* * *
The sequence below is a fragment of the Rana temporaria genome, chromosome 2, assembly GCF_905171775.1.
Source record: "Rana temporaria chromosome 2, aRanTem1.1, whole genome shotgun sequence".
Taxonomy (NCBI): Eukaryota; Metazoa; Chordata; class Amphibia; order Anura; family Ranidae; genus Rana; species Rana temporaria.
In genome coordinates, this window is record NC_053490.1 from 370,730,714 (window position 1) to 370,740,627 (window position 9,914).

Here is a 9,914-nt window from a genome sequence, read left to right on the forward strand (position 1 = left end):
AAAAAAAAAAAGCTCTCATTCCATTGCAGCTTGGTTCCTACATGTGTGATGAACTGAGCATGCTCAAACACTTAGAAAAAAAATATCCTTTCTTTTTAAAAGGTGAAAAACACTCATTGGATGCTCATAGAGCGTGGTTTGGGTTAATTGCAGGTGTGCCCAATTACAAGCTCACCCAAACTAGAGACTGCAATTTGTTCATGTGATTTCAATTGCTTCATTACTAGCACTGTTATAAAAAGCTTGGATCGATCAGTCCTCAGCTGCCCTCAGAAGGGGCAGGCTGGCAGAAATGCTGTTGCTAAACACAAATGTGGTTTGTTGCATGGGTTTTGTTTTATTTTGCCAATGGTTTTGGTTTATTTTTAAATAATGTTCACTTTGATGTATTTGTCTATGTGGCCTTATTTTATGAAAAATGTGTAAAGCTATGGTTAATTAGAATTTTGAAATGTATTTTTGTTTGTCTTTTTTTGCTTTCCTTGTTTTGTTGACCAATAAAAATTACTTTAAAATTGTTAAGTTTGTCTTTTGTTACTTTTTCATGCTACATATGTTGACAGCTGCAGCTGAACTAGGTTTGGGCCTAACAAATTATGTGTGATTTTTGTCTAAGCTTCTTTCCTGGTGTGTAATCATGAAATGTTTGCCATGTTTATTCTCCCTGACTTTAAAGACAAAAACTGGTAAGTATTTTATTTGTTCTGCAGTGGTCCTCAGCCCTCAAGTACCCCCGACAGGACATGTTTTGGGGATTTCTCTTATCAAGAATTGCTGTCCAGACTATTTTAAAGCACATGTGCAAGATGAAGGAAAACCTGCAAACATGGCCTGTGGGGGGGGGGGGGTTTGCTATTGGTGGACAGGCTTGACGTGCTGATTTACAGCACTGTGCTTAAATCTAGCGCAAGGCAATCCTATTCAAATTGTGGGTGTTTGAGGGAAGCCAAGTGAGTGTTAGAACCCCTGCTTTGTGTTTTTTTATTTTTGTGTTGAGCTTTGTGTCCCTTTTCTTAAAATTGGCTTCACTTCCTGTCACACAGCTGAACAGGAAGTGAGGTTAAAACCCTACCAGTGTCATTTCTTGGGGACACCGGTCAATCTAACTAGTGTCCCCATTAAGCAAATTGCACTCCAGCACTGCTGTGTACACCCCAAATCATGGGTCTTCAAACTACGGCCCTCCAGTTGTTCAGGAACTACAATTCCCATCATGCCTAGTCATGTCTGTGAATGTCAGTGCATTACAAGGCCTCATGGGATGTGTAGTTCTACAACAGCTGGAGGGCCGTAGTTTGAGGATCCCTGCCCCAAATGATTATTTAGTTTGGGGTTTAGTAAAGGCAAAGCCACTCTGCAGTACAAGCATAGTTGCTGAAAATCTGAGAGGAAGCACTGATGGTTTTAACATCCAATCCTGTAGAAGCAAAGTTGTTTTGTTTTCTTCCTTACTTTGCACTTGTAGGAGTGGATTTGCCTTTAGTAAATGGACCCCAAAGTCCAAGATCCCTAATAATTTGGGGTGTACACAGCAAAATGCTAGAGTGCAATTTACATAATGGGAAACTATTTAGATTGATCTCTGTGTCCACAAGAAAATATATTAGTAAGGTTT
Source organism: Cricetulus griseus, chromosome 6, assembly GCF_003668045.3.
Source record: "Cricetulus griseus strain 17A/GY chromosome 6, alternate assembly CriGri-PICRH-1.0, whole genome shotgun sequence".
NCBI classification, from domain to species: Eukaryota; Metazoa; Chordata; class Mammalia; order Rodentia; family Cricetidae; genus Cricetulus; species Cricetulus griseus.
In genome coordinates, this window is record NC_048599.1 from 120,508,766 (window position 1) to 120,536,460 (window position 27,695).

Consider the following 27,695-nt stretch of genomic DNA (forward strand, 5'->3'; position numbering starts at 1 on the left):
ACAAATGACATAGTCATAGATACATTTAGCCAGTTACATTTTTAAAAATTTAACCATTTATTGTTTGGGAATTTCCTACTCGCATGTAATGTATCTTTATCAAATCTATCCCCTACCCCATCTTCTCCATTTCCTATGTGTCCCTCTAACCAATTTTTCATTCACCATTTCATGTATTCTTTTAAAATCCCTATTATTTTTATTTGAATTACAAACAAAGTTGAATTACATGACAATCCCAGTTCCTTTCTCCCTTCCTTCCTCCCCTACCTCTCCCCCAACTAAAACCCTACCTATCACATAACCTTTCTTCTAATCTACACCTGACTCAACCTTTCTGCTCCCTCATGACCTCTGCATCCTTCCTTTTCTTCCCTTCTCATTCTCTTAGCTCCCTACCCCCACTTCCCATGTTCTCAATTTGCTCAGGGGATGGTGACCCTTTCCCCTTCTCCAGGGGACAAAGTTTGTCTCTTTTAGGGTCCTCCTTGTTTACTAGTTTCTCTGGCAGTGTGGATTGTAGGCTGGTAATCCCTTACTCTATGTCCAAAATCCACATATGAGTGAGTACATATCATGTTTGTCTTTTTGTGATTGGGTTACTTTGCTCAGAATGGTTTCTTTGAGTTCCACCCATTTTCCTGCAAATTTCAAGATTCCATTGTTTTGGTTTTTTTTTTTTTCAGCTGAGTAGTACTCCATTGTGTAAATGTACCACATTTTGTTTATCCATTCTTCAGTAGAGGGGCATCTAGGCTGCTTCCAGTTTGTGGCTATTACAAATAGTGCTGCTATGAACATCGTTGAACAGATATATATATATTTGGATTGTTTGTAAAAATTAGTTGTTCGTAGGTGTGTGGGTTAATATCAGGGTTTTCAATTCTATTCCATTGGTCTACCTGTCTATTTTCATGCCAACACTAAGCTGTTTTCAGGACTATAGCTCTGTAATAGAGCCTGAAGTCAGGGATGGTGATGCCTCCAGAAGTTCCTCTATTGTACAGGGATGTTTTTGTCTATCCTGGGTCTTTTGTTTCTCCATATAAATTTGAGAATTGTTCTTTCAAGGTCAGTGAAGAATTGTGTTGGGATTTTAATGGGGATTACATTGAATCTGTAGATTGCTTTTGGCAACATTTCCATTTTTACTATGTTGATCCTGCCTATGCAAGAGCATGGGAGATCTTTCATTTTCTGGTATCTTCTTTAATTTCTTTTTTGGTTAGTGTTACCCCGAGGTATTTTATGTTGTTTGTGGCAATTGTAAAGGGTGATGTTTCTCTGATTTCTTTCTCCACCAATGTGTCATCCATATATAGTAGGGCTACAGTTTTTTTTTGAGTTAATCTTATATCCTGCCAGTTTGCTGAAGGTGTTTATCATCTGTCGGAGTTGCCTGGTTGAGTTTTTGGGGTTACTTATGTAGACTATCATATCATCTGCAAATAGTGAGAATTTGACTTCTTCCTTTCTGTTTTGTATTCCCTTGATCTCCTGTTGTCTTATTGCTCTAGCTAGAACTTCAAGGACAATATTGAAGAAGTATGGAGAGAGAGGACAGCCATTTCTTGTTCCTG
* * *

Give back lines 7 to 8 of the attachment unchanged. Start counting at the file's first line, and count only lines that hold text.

Source organism: Cricetulus griseus, chromosome 6, assembly GCF_003668045.3.
Source record: "Cricetulus griseus strain 17A/GY chromosome 6, alternate assembly CriGri-PICRH-1.0, whole genome shotgun sequence".